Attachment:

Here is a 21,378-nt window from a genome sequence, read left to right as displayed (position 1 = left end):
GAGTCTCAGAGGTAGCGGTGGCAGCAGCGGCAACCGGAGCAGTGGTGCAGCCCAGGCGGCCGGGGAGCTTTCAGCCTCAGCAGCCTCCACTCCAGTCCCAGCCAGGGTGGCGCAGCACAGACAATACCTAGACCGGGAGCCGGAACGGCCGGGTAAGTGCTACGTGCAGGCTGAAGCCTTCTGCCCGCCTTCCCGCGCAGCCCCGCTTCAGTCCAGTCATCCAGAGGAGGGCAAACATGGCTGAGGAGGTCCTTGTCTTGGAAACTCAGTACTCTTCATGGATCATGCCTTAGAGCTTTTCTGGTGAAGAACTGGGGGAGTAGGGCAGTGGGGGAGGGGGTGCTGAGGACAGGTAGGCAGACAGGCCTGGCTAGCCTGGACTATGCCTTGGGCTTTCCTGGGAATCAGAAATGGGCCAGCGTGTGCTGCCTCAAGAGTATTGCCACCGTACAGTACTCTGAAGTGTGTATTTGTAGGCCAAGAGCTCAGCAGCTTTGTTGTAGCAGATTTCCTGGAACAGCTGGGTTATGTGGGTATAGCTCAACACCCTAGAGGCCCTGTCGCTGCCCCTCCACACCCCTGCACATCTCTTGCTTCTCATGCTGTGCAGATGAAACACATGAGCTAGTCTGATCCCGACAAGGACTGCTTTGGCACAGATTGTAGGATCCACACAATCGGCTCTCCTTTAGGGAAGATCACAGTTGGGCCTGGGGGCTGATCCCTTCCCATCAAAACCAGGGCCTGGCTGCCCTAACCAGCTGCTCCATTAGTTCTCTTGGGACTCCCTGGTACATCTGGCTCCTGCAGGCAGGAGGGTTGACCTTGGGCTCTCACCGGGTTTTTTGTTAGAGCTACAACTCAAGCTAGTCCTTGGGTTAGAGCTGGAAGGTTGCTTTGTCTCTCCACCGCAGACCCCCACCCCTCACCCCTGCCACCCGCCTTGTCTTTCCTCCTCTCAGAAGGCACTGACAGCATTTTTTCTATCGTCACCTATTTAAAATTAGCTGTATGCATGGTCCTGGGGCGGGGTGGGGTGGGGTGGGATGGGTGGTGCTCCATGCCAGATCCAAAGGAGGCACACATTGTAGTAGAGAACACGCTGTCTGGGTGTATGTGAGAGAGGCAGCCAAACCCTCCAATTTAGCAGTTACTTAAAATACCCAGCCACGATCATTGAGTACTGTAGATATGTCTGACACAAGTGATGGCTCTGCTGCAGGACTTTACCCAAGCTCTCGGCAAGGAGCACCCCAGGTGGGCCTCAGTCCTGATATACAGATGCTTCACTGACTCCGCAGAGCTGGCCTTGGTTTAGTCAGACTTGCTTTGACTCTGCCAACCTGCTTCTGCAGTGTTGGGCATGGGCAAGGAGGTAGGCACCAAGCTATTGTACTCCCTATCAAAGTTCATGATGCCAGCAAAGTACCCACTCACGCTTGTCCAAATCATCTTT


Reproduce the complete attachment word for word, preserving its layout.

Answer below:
Here is a 21,378-nt window from a genome sequence, read left to right as displayed (position 1 = left end):
GAGTCTCAGAGGTAGCGGTGGCAGCAGCGGCAACCGGAGCAGTGGTGCAGCCCAGGCGGCCGGGGAGCTTTCAGCCTCAGCAGCCTCCACTCCAGTCCCAGCCAGGGTGGCGCAGCACAGACAATACCTAGACCGGGAGCCGGAACGGCCGGGTAAGTGCTACGTGCAGGCTGAAGCCTTCTGCCCGCCTTCCCGCGCAGCCCCGCTTCAGTCCAGTCATCCAGAGGAGGGCAAACATGGCTGAGGAGGTCCTTGTCTTGGAAACTCAGTACTCTTCATGGATCATGCCTTAGAGCTTTTCTGGTGAAGAACTGGGGGAGTAGGGCAGTGGGGGAGGGGGTGCTGAGGACAGGTAGGCAGACAGGCCTGGCTAGCCTGGACTATGCCTTGGGCTTTCCTGGGAATCAGAAATGGGCCAGCGTGTGCTGCCTCAAGAGTATTGCCACCGTACAGTACTCTGAAGTGTGTATTTGTAGGCCAAGAGCTCAGCAGCTTTGTTGTAGCAGATTTCCTGGAACAGCTGGGTTATGTGGGTATAGCTCAACACCCTAGAGGCCCTGTCGCTGCCCCTCCACACCCCTGCACATCTCTTGCTTCTCATGCTGTGCAGATGAAACACATGAGCTAGTCTGATCCCGACAAGGACTGCTTTGGCACAGATTGTAGGATCCACACAATCGGCTCTCCTTTAGGGAAGATCACAGTTGGGCCTGGGGGCTGATCCCTTCCCATCAAAACCAGGGCCTGGCTGCCCTAACCAGCTGCTCCATTAGTTCTCTTGGGACTCCCTGGTACATCTGGCTCCTGCAGGCAGGAGGGTTGACCTTGGGCTCTCACCGGGTTTTTTGTTAGAGCTACAACTCAAGCTAGTCCTTGGGTTAGAGCTGGAAGGTTGCTTTGTCTCTCCACCGCAGACCCCCACCCCTCACCCCTGCCACCCGCCTTGTCTTTCCTCCTCTCAGAAGGCACTGACAGCATTTTTTCTATCGTCACCTATTTAAAATTAGCTGTATGCATGGTCCTGGGGCGGGGTGGGGTGGGGTGGGATGGGTGGTGCTCCATGCCAGATCCAAAGGAGGCACACATTGTAGTAGAGAACACGCTGTCTGGGTGTATGTGAGAGAGGCAGCCAAACCCTCCAATTTAGCAGTTACTTAAAATACCCAGCCACGATCATTGAGTACTGTAGATATGTCTGACACAAGTGATGGCTCTGCTGCAGGACTTTACCCAAGCTCTCGGCAAGGAGCACCCCAGGTGGGCCTCAGTCCTGATATACAGATGCTTCACTGACTCCGCAGAGCTGGCCTTGGTTTAGTCAGACTTGCTTTGACTCTGCCAACCTGCTTCTGCAGTGTTGGGCATGGGCAAGGAGGTAGGCACCAAGCTATTGTACTCCCTATCAAAGTTCATGATGCCAGCAAAGTACCCACTCACGCTTGTCCAAATCATCTTT